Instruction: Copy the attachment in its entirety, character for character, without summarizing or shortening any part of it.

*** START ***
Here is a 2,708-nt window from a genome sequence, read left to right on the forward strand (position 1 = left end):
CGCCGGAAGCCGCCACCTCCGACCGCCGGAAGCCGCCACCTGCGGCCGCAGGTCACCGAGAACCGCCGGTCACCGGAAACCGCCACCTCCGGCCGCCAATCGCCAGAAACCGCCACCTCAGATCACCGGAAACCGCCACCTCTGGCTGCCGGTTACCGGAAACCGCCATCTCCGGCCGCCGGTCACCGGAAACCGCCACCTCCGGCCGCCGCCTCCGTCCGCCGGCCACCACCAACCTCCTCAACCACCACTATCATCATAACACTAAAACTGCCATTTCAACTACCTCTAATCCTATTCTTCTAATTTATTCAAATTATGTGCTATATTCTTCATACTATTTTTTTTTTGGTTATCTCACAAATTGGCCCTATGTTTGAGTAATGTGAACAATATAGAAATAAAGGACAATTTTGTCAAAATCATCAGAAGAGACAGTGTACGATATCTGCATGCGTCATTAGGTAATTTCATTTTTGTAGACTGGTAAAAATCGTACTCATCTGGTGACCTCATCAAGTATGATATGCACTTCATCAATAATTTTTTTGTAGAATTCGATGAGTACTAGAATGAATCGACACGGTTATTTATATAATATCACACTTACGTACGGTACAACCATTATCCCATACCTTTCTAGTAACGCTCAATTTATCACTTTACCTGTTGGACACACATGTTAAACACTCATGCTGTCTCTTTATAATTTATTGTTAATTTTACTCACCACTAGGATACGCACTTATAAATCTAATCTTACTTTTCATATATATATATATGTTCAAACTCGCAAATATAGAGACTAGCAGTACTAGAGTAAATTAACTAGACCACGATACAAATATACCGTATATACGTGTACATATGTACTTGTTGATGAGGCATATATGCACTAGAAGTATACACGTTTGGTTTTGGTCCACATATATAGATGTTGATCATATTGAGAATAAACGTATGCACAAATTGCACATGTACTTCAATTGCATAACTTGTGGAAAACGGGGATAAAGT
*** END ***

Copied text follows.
Here is a 2,708-nt window from a genome sequence, read left to right on the forward strand (position 1 = left end):
CGCCGGAAGCCGCCACCTCCGACCGCCGGAAGCCGCCACCTGCGGCCGCAGGTCACCGAGAACCGCCGGTCACCGGAAACCGCCACCTCCGGCCGCCAATCGCCAGAAACCGCCACCTCAGATCACCGGAAACCGCCACCTCTGGCTGCCGGTTACCGGAAACCGCCATCTCCGGCCGCCGGTCACCGGAAACCGCCACCTCCGGCCGCCGCCTCCGTCCGCCGGCCACCACCAACCTCCTCAACCACCACTATCATCATAACACTAAAACTGCCATTTCAACTACCTCTAATCCTATTCTTCTAATTTATTCAAATTATGTGCTATATTCTTCATACTATTTTTTTTTTGGTTATCTCACAAATTGGCCCTATGTTTGAGTAATGTGAACAATATAGAAATAAAGGACAATTTTGTCAAAATCATCAGAAGAGACAGTGTACGATATCTGCATGCGTCATTAGGTAATTTCATTTTTGTAGACTGGTAAAAATCGTACTCATCTGGTGACCTCATCAAGTATGATATGCACTTCATCAATAATTTTTTTGTAGAATTCGATGAGTACTAGAATGAATCGACACGGTTATTTATATAATATCACACTTACGTACGGTACAACCATTATCCCATACCTTTCTAGTAACGCTCAATTTATCACTTTACCTGTTGGACACACATGTTAAACACTCATGCTGTCTCTTTATAATTTATTGTTAATTTTACTCACCACTAGGATACGCACTTATAAATCTAATCTTACTTTTCATATATATATATATGTTCAAACTCGCAAATATAGAGACTAGCAGTACTAGAGTAAATTAACTAGACCACGATACAAATATACCGTATATACGTGTACATATGTACTTGTTGATGAGGCATATATGCACTAGAAGTATACACGTTTGGTTTTGGTCCACATATATAGATGTTGATCATATTGAGAATAAACGTATGCACAAATTGCACATGTACTTCAATTGCATAACTTGTGGAAAACGGGGATAAAGT